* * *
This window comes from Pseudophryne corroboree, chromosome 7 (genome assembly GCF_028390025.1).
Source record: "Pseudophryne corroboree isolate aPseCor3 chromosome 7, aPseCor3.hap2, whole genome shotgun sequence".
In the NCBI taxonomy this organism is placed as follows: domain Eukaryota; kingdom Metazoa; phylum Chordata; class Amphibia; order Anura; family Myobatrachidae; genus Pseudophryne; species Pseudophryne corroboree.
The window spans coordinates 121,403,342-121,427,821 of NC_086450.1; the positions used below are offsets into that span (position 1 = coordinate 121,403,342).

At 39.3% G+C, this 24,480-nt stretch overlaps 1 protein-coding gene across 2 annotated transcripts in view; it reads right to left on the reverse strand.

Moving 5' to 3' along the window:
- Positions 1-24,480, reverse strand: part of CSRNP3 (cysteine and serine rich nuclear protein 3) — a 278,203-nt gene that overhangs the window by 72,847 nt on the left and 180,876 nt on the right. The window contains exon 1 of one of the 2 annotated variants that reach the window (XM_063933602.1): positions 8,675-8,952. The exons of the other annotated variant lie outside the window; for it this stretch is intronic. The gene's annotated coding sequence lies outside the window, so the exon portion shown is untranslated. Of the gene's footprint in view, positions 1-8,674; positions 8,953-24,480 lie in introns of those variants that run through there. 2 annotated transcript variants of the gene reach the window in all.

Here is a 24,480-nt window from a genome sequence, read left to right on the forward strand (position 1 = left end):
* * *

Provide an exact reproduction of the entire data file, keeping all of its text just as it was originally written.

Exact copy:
This window comes from Pseudophryne corroboree, chromosome 7 (genome assembly GCF_028390025.1).
Source record: "Pseudophryne corroboree isolate aPseCor3 chromosome 7, aPseCor3.hap2, whole genome shotgun sequence".
In the NCBI taxonomy this organism is placed as follows: domain Eukaryota; kingdom Metazoa; phylum Chordata; class Amphibia; order Anura; family Myobatrachidae; genus Pseudophryne; species Pseudophryne corroboree.
The window spans coordinates 121,403,342-121,427,821 of NC_086450.1; the positions used below are offsets into that span (position 1 = coordinate 121,403,342).

At 39.3% G+C, this 24,480-nt stretch overlaps 1 protein-coding gene across 2 annotated transcripts in view; it reads right to left on the reverse strand.

Moving 5' to 3' along the window:
- Positions 1-24,480, reverse strand: part of CSRNP3 (cysteine and serine rich nuclear protein 3) — a 278,203-nt gene that overhangs the window by 72,847 nt on the left and 180,876 nt on the right. The window contains exon 1 of one of the 2 annotated variants that reach the window (XM_063933602.1): positions 8,675-8,952. The exons of the other annotated variant lie outside the window; for it this stretch is intronic. The gene's annotated coding sequence lies outside the window, so the exon portion shown is untranslated. Of the gene's footprint in view, positions 1-8,674; positions 8,953-24,480 lie in introns of those variants that run through there. 2 annotated transcript variants of the gene reach the window in all.

Here is a 24,480-nt window from a genome sequence, read left to right on the forward strand (position 1 = left end):